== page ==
-For example x86 platforms may use CBFS in some cases.
+Binman is designed primarily for use with U-Boot and associated binaries such
+as ARM Trusted Firmware, but it is suitable for use with other projects, such
+as Zephyr. Binman also provides facilities useful in Chromium OS, such as CBFS,
+vblocks and and the like.
+Binman provides a way to process binaries before they are included, by adding a
Binman is intended for use with U-Boot but is designed to be general enough
to be useful in other image-packaging situations.
@@ -50,11 +54,11 @@ to be useful in other image-packaging situations.
-Packaging of firmware is quite a different task from building the various
-parts. In many cases the various binaries which go into the image come from
-separate build systems. For example, ARM Trusted Firmware is used on ARMv8
-devices but is not built in the U-Boot tree. If a Linux kernel is included
-in the firmware image, it is built elsewhere.
+As mentioned above, packaging of firmware is quite a different task from
+building the various parts. In many cases the various binaries which go into
+the image come from separate build systems. For example, ARM Trusted Firmware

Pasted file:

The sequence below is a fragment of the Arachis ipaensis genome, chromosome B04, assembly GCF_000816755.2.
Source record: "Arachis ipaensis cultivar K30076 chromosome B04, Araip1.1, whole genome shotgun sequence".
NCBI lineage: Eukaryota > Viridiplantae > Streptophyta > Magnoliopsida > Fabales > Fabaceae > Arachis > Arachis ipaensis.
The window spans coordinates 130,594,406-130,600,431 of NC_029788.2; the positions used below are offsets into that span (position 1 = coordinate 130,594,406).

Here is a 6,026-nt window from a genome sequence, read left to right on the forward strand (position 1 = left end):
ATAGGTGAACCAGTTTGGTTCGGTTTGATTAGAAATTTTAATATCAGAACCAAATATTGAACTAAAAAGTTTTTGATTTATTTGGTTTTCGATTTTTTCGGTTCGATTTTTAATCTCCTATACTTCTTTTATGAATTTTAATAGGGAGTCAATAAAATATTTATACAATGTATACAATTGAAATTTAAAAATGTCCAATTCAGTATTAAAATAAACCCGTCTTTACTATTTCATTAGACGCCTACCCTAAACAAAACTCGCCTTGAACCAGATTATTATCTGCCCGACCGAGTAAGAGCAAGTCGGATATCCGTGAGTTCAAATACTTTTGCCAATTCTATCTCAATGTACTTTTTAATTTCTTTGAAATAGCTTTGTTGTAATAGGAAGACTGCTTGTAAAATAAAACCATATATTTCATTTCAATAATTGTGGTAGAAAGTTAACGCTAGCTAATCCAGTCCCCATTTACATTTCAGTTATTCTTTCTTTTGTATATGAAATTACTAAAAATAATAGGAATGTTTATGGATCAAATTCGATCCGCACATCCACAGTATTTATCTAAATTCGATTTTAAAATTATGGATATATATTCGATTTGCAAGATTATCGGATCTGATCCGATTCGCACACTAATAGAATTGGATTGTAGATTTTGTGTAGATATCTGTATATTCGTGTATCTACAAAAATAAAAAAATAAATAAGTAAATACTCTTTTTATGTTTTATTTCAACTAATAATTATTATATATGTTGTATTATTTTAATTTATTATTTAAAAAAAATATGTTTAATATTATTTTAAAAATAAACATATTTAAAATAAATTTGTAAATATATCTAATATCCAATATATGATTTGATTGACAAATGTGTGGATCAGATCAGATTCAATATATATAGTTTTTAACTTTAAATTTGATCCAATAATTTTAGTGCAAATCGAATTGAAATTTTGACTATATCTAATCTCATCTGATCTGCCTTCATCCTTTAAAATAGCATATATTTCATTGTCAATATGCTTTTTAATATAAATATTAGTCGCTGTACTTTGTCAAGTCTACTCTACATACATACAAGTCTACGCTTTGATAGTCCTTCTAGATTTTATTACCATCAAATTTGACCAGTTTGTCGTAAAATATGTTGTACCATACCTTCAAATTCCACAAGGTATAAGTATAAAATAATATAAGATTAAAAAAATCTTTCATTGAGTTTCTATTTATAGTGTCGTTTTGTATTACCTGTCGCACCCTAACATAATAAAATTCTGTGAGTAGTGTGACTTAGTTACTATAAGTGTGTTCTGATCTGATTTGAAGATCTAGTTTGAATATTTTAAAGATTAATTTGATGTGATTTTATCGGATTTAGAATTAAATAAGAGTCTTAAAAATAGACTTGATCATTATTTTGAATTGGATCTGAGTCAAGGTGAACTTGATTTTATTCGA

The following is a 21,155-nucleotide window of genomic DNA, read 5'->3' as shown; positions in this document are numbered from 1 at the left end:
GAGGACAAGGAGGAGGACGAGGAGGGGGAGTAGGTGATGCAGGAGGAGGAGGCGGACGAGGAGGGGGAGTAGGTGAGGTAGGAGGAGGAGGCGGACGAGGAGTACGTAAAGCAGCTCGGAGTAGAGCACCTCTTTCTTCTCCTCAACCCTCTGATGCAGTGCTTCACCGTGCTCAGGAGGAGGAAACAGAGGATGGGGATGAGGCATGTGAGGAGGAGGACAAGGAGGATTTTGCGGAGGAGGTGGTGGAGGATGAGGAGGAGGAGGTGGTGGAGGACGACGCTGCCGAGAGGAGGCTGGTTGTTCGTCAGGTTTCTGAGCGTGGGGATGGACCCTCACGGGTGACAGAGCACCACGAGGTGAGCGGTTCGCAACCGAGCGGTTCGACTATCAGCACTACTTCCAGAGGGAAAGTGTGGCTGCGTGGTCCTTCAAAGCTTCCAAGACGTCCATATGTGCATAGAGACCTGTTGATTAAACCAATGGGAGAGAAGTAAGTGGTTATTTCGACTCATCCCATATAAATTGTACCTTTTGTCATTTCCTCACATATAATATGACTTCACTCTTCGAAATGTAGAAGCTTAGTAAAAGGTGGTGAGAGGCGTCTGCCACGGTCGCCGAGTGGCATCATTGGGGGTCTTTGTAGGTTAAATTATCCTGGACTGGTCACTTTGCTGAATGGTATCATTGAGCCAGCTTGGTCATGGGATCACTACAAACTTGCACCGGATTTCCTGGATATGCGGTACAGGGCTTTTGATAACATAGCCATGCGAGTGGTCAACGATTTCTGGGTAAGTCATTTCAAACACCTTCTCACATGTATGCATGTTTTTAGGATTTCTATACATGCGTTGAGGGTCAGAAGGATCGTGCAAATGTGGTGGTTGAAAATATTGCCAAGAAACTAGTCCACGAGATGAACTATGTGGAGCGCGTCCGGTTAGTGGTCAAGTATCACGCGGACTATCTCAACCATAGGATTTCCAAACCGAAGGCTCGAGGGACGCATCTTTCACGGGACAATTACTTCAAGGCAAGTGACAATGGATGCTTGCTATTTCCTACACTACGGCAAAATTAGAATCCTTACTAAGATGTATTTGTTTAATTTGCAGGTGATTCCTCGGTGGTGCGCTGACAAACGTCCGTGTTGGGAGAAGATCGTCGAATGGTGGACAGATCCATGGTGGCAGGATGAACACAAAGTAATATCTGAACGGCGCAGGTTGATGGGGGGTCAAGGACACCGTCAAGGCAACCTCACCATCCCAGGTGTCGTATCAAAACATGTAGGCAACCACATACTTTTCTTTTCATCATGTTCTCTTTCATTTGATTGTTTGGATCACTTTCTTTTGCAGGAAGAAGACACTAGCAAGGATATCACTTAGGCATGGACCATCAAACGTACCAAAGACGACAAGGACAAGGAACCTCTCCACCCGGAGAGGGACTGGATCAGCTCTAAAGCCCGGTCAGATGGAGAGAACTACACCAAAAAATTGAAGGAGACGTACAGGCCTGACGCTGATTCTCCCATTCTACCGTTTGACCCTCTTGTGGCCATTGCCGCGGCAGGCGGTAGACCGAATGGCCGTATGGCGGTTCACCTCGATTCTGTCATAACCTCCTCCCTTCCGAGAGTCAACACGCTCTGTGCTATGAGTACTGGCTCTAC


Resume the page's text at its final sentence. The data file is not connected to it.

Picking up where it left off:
+is used on ARMv8 devices but is not built in the U-Boot tree. If a Linux kernel
+is included in the firmware image, it is built elsewhere.
It is of course possible to add more and more build rules to the U-Boot
build system to cover these cases. It can shell out to other Makefiles and
@@ -215,17 +219,12 @@ Binman has a few other options which you can see by running 'binman -h'.
Enabling binman for a board
-At present binman is invoked from a rule in the main Makefile. Typically you
-will have a rule like::
- ifneq ($(CONFIG_ARCH_<something>),)
- u-boot-<your_suffix>.bin: <input_file_1> <input_file_2> checkbinman FORCE
- $(call if_changed,binman)
+At present binman is invoked from a rule in the main Makefile. You should be
+able to enable CONFIG_BINMAN to enable this rule.
-This assumes that u-boot-<your_suffix>.bin is a target, and is the final file
-that you need to produce. You can make it a target by adding it to INPUTS-y
-either in the main Makefile or in a config.mk file in your arch subdirectory.
+The output file is typically named image.bin and is located in the output
+directory. If input files are needed to you add these to INPUTS-y either in the
+main Makefile or in a config.mk file in your arch subdirectory.
Once binman is executed it will pick up its instructions from a device-tree
file, typically <soc>-u-boot.dtsi, where <soc> is your CONFIG_SYS_SOC value.
@@ -1141,7 +1140,8 @@ To do
- Use of-platdata to make the information available to code that is unable
- to use device tree (such as a very small SPL image)
+ to use device tree (such as a very small SPL image). For now, limited info is
+ available via linker symbols
- Allow easy building of images by specifying just the board name
- Support building an image for a board (-b) more completely, with a
configurable build directory
More information about the U-Boot